In Affco Investments 2001 LLC v Proskauer Rose L.L.P., No. 09-20734, 2010 WL 4226685 (5th Cir. Oct. 27, 2010), the United States Court of Appeals for the Fifth Circuit held that a law firm which allegedly assisted in developing a fraudulent tax shelter scheme could not be held liable under Section 10(b) of the Securities Exchange Act of 1934, 15 U.S.C. § 78j(b), and Rule 10b-5, 17 C.F.R. § 240.10b-5, for conduct and statements not explicitly attributed to it. In the absence of such express attribution, the Court held, the investor plaintiffs could not demonstrate reliance upon the law firm in deciding whether to invest. This decision echoes a recent, similar ruling by the Second Circuit establishing a “bright line” rule limiting liability of secondary actors only to instances where conduct or statements are expressly attributed to them.

According to plaintiffs’ amended complaint, the accounting firm of KPMG, LLP (“KPMG”) targeted and solicited plaintiffs for participation in a tax shelter involving investment in LLCs specially created for that purpose. In its soliciting materials, KPMG represented the scheme as “a legitimate investment vehicle as well as a legitimate tax shelter,” and promised to provide investors with independent opinions from “several major national law firms” that had analyzed and approved the tax strategy. Based on these assurances, plaintiffs agreed to invest. After plaintiffs’ invested, they received an opinion letter from the law firm of Sidley Austin Brown & Wood, LLP that the IRS would likely condone the tax scheme. Later, in response to an IRS notice regarding so-called “prohibited transactions,” plaintiffs sought — and received — tax opinions from Proskauer Rose LLP (“Proskauer”) concluding that the KPMG transactions were not substantially similar to the “prohibited transactions” noticed by the IRS, and that plaintiffs did not need to disclose their involvement in the tax scheme on their tax returns. The IRS eventually audited plaintiffs, fining them several millions of dollars for their participation in an abusive tax shelter.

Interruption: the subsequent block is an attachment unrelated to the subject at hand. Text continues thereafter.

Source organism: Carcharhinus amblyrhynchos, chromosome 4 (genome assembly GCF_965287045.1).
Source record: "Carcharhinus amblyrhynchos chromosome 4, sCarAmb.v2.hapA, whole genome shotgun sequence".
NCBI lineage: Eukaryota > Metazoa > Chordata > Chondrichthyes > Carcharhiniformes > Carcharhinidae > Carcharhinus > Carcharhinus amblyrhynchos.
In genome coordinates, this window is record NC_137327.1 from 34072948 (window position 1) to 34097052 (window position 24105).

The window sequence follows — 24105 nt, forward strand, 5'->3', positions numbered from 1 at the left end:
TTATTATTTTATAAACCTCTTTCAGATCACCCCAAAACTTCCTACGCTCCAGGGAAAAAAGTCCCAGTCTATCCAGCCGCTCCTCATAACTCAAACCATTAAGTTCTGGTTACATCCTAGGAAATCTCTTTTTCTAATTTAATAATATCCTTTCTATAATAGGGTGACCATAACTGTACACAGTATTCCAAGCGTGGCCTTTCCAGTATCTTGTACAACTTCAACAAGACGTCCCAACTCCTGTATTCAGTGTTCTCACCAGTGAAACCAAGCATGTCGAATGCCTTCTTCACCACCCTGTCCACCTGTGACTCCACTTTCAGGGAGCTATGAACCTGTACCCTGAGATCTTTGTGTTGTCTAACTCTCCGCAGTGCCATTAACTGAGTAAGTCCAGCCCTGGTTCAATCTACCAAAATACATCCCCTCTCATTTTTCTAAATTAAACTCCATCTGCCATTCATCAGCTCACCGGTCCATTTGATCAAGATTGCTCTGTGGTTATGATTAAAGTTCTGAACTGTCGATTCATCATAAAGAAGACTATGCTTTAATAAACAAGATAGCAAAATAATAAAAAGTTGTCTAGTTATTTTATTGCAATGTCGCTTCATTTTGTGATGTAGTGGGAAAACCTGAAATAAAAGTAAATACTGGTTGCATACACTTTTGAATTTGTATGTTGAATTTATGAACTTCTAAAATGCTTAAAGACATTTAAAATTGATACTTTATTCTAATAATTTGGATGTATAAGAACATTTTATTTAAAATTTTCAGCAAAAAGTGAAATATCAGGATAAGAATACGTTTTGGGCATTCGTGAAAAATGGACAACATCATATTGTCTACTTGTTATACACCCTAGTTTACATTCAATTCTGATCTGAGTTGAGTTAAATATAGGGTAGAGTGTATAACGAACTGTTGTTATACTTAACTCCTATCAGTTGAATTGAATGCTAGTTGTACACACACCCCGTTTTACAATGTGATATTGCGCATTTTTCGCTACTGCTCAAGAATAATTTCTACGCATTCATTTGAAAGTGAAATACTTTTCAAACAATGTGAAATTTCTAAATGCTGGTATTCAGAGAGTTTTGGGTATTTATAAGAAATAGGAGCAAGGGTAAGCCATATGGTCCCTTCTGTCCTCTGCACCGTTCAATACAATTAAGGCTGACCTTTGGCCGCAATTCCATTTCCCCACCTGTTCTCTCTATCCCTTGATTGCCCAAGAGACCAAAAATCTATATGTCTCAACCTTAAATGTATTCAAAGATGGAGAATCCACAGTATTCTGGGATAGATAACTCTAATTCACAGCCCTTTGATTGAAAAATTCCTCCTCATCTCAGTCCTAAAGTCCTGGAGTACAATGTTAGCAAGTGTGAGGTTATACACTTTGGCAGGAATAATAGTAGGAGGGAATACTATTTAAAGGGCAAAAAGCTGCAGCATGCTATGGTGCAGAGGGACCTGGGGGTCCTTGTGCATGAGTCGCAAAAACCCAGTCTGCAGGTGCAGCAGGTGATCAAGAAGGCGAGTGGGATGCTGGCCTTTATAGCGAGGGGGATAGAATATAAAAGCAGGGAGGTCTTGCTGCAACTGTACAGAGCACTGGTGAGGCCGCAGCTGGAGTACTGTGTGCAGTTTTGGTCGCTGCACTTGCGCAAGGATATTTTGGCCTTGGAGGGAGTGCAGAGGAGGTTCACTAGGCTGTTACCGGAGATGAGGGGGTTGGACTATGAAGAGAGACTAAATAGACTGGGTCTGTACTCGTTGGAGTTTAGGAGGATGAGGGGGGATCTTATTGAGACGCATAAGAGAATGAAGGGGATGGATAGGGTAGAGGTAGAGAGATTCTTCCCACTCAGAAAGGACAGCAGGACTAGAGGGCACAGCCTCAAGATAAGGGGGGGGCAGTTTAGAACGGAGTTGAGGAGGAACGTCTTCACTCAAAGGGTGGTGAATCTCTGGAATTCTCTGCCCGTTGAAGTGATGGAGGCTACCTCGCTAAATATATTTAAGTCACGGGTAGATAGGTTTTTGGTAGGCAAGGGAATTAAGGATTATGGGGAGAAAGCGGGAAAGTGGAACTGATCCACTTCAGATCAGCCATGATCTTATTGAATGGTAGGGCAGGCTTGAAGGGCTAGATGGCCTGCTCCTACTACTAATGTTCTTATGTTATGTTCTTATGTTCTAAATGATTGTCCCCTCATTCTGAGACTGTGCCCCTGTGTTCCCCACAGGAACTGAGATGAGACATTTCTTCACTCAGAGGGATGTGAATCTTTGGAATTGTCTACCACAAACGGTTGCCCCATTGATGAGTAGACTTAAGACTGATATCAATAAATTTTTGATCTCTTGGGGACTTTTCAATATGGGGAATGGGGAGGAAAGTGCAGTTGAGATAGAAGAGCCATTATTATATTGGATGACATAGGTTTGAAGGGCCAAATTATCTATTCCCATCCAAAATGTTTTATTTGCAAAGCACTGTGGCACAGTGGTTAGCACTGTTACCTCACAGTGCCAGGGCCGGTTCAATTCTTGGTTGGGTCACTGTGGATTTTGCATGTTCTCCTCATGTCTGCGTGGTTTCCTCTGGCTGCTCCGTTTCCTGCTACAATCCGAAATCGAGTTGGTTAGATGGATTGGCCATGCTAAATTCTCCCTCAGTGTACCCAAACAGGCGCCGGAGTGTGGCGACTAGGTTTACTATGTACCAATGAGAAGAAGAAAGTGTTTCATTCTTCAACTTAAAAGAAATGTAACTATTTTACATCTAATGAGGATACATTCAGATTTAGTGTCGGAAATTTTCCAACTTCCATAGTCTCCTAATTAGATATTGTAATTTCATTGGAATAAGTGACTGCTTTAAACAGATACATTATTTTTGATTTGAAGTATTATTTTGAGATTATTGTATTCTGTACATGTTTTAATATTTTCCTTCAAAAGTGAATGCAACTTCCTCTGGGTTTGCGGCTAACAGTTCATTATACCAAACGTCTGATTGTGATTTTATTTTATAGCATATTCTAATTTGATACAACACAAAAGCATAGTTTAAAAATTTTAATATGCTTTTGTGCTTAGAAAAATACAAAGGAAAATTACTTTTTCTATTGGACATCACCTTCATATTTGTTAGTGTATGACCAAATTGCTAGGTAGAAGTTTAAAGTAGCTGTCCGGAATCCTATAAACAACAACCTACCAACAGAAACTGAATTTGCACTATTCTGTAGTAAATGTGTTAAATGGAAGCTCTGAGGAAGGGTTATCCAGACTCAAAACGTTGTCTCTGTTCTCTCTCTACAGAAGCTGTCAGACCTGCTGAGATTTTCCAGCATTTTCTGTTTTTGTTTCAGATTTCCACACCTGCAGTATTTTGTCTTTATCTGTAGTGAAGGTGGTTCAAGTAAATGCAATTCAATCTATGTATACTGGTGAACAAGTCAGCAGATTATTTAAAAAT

Plaintiffs sued KPMG and other alleged participants in the tax scheme, including the law firms, alleging violations of, inter alia, Section 10(b) and Rule 10b-5. Proskauer, the only defendant that did not settle, moved to dismiss, arguing (among other things) that plaintiffs could not demonstrate reliance upon the Proskauer opinions since they received the opinions only after they invested. The district court granted the motion, holding that plaintiffs failed to plead the elements of reliance and scienter against Proskauer in connection with the scheme.